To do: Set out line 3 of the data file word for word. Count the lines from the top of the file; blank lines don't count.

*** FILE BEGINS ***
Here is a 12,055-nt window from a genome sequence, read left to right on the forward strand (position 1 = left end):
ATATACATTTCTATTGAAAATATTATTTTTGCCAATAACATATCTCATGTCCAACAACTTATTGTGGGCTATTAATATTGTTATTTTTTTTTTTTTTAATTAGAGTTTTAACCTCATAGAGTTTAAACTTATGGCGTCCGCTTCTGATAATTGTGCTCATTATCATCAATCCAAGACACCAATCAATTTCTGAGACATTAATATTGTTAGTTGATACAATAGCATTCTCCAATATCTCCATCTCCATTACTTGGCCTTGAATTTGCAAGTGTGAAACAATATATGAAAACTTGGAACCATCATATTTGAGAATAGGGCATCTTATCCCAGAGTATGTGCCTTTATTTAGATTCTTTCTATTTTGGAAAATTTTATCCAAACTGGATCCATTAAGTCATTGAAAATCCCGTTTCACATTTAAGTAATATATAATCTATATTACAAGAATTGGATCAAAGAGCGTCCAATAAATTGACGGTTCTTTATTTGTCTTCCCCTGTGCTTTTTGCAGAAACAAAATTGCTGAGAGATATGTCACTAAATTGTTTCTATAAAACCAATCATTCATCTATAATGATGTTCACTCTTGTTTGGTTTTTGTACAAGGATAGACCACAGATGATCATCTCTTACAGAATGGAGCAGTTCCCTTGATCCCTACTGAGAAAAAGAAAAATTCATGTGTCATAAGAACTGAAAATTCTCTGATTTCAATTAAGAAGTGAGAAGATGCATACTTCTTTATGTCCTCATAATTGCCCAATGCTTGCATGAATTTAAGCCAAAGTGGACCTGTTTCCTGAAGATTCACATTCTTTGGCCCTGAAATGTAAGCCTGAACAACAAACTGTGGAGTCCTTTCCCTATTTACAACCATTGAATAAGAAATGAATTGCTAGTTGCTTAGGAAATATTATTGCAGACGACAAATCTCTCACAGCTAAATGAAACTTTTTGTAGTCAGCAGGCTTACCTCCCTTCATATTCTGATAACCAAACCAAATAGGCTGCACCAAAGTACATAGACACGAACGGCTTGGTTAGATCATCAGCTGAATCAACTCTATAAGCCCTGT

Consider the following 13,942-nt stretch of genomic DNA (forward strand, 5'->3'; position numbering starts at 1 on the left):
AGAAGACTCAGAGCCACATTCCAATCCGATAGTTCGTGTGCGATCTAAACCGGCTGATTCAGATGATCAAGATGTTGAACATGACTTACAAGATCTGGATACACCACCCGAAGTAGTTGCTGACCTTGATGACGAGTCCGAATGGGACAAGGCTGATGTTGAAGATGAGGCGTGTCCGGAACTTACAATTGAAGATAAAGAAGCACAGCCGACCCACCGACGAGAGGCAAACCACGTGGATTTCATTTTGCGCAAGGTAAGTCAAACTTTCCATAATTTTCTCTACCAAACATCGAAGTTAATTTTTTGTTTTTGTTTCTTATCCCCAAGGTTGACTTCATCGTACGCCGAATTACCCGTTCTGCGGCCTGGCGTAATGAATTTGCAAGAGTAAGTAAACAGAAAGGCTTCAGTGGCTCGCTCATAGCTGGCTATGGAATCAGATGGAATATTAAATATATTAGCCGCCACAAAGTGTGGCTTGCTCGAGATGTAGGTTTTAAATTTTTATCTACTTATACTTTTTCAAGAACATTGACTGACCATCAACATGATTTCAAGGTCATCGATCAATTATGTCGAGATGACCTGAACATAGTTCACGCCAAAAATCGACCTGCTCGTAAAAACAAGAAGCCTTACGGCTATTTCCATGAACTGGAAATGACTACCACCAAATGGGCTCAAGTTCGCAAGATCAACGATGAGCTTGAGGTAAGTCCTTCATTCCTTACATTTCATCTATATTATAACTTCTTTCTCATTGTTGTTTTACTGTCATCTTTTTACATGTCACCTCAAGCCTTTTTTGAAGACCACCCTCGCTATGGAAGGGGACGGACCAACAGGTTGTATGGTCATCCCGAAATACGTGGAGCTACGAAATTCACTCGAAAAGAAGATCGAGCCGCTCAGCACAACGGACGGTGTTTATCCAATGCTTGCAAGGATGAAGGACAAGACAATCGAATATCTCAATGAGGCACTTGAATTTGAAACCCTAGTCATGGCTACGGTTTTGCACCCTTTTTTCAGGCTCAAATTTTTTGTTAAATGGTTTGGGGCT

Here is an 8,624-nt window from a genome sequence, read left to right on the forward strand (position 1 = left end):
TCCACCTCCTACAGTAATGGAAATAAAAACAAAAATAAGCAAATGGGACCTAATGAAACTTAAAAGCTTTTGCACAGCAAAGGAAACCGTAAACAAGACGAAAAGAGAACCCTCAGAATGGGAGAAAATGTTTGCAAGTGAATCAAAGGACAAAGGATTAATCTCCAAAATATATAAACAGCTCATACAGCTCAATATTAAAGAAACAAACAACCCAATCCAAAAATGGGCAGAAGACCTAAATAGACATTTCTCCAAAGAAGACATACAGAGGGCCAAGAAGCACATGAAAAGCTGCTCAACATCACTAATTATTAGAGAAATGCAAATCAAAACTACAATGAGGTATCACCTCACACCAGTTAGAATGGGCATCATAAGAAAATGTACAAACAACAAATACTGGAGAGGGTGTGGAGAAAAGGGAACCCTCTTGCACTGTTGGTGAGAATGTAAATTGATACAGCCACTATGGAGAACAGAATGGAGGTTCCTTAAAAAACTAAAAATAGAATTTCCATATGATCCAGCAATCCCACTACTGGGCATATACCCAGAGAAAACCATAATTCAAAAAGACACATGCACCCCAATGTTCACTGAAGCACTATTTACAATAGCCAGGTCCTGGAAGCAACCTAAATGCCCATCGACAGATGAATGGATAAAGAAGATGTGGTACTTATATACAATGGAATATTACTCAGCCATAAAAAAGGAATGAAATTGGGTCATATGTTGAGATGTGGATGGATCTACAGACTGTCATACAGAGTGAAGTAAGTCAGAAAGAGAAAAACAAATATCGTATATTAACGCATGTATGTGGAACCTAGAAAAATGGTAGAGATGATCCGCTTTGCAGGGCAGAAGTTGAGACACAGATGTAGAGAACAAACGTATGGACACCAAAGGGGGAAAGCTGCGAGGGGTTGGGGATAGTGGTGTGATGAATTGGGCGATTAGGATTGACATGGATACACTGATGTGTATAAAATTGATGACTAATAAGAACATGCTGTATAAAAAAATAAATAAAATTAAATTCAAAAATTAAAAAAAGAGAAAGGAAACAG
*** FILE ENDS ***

Consider the following 13,942-nt stretch of genomic DNA (forward strand, 5'->3'; position numbering starts at 1 on the left):